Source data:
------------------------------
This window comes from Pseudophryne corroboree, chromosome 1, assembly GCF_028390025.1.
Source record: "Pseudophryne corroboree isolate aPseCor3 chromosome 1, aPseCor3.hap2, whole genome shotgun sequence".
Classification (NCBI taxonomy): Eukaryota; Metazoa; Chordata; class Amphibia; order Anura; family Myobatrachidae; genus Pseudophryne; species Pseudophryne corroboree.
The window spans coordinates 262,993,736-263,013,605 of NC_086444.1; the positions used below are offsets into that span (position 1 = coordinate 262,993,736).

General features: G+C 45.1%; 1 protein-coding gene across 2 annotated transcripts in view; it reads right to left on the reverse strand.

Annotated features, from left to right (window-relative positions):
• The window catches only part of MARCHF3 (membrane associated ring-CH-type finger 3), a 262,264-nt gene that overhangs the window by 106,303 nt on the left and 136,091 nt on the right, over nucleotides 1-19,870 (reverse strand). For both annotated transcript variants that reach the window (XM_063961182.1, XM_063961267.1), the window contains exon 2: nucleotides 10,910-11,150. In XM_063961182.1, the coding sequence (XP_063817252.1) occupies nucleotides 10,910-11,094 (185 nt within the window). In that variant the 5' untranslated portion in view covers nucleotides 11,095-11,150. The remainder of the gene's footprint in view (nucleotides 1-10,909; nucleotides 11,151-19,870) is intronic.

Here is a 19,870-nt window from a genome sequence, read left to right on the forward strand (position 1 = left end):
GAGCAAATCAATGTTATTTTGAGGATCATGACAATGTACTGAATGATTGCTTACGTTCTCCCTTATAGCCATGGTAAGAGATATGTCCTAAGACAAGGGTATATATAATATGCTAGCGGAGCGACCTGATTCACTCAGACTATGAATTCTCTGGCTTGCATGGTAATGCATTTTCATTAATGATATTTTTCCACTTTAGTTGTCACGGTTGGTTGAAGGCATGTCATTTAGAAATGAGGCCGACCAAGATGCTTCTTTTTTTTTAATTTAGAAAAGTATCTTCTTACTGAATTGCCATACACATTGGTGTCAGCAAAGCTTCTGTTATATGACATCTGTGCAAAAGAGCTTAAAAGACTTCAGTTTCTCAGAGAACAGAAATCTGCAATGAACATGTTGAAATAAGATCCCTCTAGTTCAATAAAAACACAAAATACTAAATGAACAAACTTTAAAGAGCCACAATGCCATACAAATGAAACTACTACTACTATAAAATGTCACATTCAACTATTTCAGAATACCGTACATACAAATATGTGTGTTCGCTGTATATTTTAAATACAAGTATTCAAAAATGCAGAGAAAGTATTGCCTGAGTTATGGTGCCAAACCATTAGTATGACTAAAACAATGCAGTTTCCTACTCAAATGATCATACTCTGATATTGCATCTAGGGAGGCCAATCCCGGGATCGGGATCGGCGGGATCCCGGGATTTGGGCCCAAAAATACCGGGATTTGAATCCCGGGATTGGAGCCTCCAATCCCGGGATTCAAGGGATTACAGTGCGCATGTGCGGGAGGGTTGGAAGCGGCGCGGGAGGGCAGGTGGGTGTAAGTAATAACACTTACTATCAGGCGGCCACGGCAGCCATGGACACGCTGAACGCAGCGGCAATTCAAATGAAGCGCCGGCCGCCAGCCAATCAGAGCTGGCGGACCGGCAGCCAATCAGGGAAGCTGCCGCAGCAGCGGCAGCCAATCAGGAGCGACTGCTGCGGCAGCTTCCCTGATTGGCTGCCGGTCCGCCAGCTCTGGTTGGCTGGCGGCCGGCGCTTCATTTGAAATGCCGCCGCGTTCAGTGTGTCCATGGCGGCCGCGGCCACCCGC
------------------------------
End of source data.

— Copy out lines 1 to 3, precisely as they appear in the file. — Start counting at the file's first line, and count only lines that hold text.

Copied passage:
This window comes from Pseudophryne corroboree, chromosome 1, assembly GCF_028390025.1.
Source record: "Pseudophryne corroboree isolate aPseCor3 chromosome 1, aPseCor3.hap2, whole genome shotgun sequence".
Classification (NCBI taxonomy): Eukaryota; Metazoa; Chordata; class Amphibia; order Anura; family Myobatrachidae; genus Pseudophryne; species Pseudophryne corroboree.